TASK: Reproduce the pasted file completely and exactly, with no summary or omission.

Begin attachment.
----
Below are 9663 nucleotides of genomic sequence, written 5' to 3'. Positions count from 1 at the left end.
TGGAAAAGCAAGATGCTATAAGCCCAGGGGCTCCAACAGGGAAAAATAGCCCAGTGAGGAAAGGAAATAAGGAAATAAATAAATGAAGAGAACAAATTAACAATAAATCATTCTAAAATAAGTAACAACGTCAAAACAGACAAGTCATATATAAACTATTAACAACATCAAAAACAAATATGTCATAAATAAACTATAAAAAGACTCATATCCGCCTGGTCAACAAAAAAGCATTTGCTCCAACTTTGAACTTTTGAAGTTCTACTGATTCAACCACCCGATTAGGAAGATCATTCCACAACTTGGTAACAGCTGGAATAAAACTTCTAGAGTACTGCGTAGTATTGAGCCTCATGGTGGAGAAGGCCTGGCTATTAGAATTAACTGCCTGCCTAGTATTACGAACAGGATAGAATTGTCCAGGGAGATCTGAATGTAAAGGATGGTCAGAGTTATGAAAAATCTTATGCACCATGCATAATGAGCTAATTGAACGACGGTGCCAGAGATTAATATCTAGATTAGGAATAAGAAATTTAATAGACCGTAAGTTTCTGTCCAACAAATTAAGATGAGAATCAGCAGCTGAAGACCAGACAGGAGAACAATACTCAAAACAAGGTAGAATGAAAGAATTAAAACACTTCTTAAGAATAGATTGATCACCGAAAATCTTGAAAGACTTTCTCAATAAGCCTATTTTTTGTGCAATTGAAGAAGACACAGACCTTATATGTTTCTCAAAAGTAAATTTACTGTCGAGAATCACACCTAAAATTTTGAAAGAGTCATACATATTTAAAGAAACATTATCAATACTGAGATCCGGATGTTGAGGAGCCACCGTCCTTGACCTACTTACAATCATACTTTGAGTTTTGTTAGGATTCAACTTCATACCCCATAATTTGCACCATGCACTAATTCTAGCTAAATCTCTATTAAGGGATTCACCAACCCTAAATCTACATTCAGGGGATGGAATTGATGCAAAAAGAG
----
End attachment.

Below are 9663 nucleotides of genomic sequence, written 5' to 3'. Positions count from 1 at the left end.
TGGAAAAGCAAGATGCTATAAGCCCAGGGGCTCCAACAGGGAAAAATAGCCCAGTGAGGAAAGGAAATAAGGAAATAAATAAATGAAGAGAACAAATTAACAATAAATCATTCTAAAATAAGTAACAACGTCAAAACAGACAAGTCATATATAAACTATTAACAACATCAAAAACAAATATGTCATAAATAAACTATAAAAAGACTCATATCCGCCTGGTCAACAAAAAAGCATTTGCTCCAACTTTGAACTTTTGAAGTTCTACTGATTCAACCACCCGATTAGGAAGATCATTCCACAACTTGGTAACAGCTGGAATAAAACTTCTAGAGTACTGCGTAGTATTGAGCCTCATGGTGGAGAAGGCCTGGCTATTAGAATTAACTGCCTGCCTAGTATTACGAACAGGATAGAATTGTCCAGGGAGATCTGAATGTAAAGGATGGTCAGAGTTATGAAAAATCTTATGCACCATGCATAATGAGCTAATTGAACGACGGTGCCAGAGATTAATATCTAGATTAGGAATAAGAAATTTAATAGACCGTAAGTTTCTGTCCAACAAATTAAGATGAGAATCAGCAGCTGAAGACCAGACAGGAGAACAATACTCAAAACAAGGTAGAATGAAAGAATTAAAACACTTCTTAAGAATAGATTGATCACCGAAAATCTTGAAAGACTTTCTCAATAAGCCTATTTTTTGTGCAATTGAAGAAGACACAGACCTTATATGTTTCTCAAAAGTAAATTTACTGTCGAGAATCACACCTAAAATTTTGAAAGAGTCATACATATTTAAAGAAACATTATCAATACTGAGATCCGGATGTTGAGGAGCCACCGTCCTTGACCTACTTACAATCATACTTTGAGTTTTGTTAGGATTCAACTTCATACCCCATAATTTGCACCATGCACTAATTCTAGCTAAATCTCTATTAAGGGATTCACCAACCCTAAATCTACATTCAGGGGATGGAATTGATGCAAAAAGAG